So far, so good. “But,” you might ask, “what does this have to do with Evangelii Gaudium?” And you’d be right to question my train of though here, since the above is just an instance of a speck of dust being flicked off the Church’s shoulder. There is no question of a diversity of thought having to be “reconciled by the Spirit.”
Let’s therefore turn to another part of Cardinal Müller’s talk, where he criticizes the LWCR for their non-compliance with the CDF’s order that “speakers and presenters at major programs [are to] be subject to approval by the [the CDF’s] Delegate,” Archbishop Peter Sartain. Müller then proceeds to reiterate why this provision has been put into place, and to give an example:
“This provision has been portrayed as heavy-handed interference in the day-to-day activities of the Conference. For its part, the Holy See would not understand this as a “sanction,” but rather as a point of dialogue and discernment. [...]What piqued my interest here is that the theologian in question is not named and furthermore that no comment is made by Müller on what it is about their writings that’s amiss (cf. the very clear and direct criticism and naming of Marx Hubbard). Also, a careful reading of his words shows that the objection here is firstly to the process having ignored a provision put in place by the CDF (who does have legal authority over the LCWR) and secondly to the lack of unity with the local Church in the USA.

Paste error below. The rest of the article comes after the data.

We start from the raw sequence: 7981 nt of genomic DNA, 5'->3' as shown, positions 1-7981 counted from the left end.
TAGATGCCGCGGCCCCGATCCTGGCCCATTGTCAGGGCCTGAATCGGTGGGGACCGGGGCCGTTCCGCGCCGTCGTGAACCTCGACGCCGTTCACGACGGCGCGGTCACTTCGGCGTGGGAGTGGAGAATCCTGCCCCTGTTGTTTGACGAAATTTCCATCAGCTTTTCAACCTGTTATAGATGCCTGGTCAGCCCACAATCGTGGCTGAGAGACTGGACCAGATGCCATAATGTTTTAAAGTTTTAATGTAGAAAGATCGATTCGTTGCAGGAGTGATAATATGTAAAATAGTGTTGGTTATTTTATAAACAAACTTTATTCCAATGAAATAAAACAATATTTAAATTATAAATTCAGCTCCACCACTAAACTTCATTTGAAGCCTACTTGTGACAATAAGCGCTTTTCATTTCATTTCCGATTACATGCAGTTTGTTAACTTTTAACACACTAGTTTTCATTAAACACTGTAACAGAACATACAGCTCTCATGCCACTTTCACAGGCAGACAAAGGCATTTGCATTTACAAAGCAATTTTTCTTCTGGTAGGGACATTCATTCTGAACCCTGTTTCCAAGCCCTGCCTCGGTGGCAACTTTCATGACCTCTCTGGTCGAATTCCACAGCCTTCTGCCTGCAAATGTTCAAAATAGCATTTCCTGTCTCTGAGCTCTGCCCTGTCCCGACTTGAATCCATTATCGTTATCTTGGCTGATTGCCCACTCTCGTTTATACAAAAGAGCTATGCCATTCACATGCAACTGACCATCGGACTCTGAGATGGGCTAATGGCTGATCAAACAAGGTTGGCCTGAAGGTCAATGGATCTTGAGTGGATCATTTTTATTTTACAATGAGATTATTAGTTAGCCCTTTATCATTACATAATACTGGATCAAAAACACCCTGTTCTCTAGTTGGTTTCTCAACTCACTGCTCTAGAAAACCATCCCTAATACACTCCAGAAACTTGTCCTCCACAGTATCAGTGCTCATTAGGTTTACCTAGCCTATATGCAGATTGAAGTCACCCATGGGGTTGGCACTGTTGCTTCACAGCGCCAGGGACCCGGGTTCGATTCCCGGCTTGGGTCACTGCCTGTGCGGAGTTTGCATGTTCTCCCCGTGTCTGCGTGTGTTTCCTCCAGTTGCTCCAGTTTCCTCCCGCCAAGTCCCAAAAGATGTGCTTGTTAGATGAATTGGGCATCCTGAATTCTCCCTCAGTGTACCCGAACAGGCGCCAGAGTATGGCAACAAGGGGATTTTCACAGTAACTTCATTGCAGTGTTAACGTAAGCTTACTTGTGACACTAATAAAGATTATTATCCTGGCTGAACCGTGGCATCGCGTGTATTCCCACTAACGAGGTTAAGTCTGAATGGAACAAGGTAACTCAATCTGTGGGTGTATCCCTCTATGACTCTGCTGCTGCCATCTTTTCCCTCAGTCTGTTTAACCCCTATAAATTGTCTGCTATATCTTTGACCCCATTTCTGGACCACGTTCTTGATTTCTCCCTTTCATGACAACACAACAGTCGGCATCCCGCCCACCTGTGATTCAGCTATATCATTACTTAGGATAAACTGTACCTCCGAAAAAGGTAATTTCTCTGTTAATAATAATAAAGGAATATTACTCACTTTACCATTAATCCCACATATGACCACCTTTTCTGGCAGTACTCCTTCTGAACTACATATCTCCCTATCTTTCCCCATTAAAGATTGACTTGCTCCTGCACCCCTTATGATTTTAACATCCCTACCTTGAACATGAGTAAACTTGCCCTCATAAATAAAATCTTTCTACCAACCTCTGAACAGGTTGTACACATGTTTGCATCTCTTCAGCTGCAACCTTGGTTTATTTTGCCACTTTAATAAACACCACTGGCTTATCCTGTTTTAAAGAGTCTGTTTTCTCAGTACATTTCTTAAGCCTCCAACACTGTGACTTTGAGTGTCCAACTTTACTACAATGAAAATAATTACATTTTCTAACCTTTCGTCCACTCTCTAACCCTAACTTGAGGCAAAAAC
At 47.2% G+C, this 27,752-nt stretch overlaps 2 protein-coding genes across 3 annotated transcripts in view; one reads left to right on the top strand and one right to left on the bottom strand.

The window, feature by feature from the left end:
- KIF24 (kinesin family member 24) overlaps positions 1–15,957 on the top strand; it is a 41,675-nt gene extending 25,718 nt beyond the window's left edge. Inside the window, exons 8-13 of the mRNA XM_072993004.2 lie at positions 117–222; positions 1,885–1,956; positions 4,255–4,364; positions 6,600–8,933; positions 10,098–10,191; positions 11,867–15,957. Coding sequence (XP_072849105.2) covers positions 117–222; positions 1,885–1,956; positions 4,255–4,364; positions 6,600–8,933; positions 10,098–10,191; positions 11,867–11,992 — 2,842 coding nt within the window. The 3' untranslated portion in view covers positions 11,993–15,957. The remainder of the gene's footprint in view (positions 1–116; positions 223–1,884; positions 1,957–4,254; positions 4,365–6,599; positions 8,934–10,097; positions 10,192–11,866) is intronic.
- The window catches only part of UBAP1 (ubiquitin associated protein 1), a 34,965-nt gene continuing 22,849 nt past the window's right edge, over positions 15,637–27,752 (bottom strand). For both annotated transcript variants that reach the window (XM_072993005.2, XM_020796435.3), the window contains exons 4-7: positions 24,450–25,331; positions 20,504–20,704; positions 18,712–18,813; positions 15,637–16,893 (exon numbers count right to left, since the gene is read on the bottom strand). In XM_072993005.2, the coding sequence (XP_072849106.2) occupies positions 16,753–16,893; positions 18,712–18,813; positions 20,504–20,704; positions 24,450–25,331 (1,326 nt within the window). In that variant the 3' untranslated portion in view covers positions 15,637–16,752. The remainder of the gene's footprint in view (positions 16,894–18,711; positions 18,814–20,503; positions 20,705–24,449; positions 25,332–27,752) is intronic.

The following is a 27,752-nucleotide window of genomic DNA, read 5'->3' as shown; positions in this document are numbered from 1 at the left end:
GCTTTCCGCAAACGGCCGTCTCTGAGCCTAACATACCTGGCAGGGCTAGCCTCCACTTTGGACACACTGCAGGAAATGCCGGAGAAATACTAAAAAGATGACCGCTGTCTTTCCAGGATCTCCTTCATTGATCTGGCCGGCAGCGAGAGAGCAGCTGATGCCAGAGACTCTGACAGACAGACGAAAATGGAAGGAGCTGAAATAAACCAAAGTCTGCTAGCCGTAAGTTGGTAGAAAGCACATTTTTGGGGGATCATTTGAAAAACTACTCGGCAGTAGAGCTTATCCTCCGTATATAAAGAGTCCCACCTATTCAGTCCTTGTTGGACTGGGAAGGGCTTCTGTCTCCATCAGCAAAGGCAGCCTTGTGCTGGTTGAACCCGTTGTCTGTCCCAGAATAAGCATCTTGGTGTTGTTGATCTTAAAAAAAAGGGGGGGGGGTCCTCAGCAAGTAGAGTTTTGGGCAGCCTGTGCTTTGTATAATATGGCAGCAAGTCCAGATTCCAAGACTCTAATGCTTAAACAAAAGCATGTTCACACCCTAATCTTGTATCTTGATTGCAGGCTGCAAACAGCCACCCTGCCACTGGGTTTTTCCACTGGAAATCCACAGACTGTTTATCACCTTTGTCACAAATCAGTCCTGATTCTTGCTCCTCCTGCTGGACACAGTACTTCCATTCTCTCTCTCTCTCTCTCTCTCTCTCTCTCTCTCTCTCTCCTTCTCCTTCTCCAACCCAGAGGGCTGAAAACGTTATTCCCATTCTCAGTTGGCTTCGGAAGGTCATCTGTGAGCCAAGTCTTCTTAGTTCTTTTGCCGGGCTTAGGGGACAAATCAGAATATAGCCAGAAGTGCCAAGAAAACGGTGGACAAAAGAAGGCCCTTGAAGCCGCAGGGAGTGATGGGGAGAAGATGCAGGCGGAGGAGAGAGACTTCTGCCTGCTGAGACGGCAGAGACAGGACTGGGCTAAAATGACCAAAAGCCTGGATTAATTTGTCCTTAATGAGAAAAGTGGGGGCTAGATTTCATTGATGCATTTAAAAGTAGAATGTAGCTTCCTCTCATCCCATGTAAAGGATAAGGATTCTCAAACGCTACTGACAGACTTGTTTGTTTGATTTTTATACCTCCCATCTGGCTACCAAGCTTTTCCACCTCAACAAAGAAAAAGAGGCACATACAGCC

An example may help at this point. It saddens me to learn that you have decided to give the Outstanding Leadership Award during this year’s Assembly to a theologian criticized by the Bishops of the United States because of the gravity of the doctrinal errors in that theologian’s writings. This is a decision that will be seen as a rather open provocation against the Holy See and the Doctrinal Assessment. Not only that, but it further alienates the LCWR from the Bishops as well.”
I was curious though to understand what doctrinal errors the US bishops have found and who the theologian was, so, I dug a bit deeper.
It turns out that the theologian is Dr. Elizabeth Johnson - a Distinguished Professor of Theology at the Jesuit Fordham University in New York City and that the bone of contention with the USCCB is her book “Quest for the Living God.” Having read the USCCB’s assessment of her book made me even more curious, since it sounded to me like its central point was the incompleteness of Johnson’s book (i.e., a focusing only on some aspects, like the economy of the Trinity and not its immanence, or an overemphasis of others, like that of apophasis to the point of denying analogy in the context of our capacity to know anything about God) and that “the book is directed primarily to an audience of non-specialist readers and is being used as a textbook for study of the doctrine of God.”
The next step was obvious - to get a copy of Johnson’s book and see for myself. Here I have to say that I can very clearly identify the basis of the USCCB’s criticism - looking at the cited passages and reading around them provides a picture that is fairly represented in the USCCB’s assessment and, unlike Johnson in her response to the assessment, I don’t believe there has been any misunderstanding.